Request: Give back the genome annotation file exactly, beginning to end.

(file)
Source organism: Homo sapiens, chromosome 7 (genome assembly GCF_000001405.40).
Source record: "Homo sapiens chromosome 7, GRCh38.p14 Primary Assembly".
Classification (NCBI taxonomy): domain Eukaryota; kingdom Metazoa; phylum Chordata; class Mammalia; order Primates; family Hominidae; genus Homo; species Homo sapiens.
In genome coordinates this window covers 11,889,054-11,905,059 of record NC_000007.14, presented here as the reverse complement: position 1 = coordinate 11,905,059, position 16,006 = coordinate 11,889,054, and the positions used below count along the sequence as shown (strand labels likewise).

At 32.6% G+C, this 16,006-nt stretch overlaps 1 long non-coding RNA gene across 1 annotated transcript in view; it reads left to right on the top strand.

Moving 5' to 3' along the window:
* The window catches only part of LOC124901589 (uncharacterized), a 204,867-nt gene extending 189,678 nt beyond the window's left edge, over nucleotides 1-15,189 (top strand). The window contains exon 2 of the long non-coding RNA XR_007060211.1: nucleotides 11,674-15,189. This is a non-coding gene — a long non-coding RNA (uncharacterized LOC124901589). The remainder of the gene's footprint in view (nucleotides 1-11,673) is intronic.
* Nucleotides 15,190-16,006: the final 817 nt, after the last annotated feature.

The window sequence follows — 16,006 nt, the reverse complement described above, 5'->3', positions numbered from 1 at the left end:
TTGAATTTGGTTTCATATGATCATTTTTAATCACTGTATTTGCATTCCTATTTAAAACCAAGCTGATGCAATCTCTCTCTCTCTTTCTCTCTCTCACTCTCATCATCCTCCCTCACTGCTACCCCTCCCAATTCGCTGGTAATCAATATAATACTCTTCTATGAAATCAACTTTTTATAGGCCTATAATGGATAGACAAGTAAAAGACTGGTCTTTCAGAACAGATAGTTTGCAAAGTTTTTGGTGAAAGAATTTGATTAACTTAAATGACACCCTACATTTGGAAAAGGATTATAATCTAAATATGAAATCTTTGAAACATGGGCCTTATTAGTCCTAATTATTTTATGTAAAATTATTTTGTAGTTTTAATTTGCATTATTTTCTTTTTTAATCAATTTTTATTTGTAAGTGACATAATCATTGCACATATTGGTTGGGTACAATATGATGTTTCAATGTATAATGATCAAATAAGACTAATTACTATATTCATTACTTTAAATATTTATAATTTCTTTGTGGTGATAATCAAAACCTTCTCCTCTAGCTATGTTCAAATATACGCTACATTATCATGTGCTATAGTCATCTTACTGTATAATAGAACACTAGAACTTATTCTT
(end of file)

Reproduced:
Source organism: Homo sapiens, chromosome 7 (genome assembly GCF_000001405.40).
Source record: "Homo sapiens chromosome 7, GRCh38.p14 Primary Assembly".
Classification (NCBI taxonomy): domain Eukaryota; kingdom Metazoa; phylum Chordata; class Mammalia; order Primates; family Hominidae; genus Homo; species Homo sapiens.
In genome coordinates this window covers 11,889,054-11,905,059 of record NC_000007.14, presented here as the reverse complement: position 1 = coordinate 11,905,059, position 16,006 = coordinate 11,889,054, and the positions used below count along the sequence as shown (strand labels likewise).

At 32.6% G+C, this 16,006-nt stretch overlaps 1 long non-coding RNA gene across 1 annotated transcript in view; it reads left to right on the top strand.

Moving 5' to 3' along the window:
* The window catches only part of LOC124901589 (uncharacterized), a 204,867-nt gene extending 189,678 nt beyond the window's left edge, over nucleotides 1-15,189 (top strand). The window contains exon 2 of the long non-coding RNA XR_007060211.1: nucleotides 11,674-15,189. This is a non-coding gene — a long non-coding RNA (uncharacterized LOC124901589). The remainder of the gene's footprint in view (nucleotides 1-11,673) is intronic.
* Nucleotides 15,190-16,006: the final 817 nt, after the last annotated feature.

The window sequence follows — 16,006 nt, the reverse complement described above, 5'->3', positions numbered from 1 at the left end:
TTGAATTTGGTTTCATATGATCATTTTTAATCACTGTATTTGCATTCCTATTTAAAACCAAGCTGATGCAATCTCTCTCTCTCTTTCTCTCTCTCACTCTCATCATCCTCCCTCACTGCTACCCCTCCCAATTCGCTGGTAATCAATATAATACTCTTCTATGAAATCAACTTTTTATAGGCCTATAATGGATAGACAAGTAAAAGACTGGTCTTTCAGAACAGATAGTTTGCAAAGTTTTTGGTGAAAGAATTTGATTAACTTAAATGACACCCTACATTTGGAAAAGGATTATAATCTAAATATGAAATCTTTGAAACATGGGCCTTATTAGTCCTAATTATTTTATGTAAAATTATTTTGTAGTTTTAATTTGCATTATTTTCTTTTTTAATCAATTTTTATTTGTAAGTGACATAATCATTGCACATATTGGTTGGGTACAATATGATGTTTCAATGTATAATGATCAAATAAGACTAATTACTATATTCATTACTTTAAATATTTATAATTTCTTTGTGGTGATAATCAAAACCTTCTCCTCTAGCTATGTTCAAATATACGCTACATTATCATGTGCTATAGTCATCTTACTGTATAATAGAACACTAGAACTTATTCTT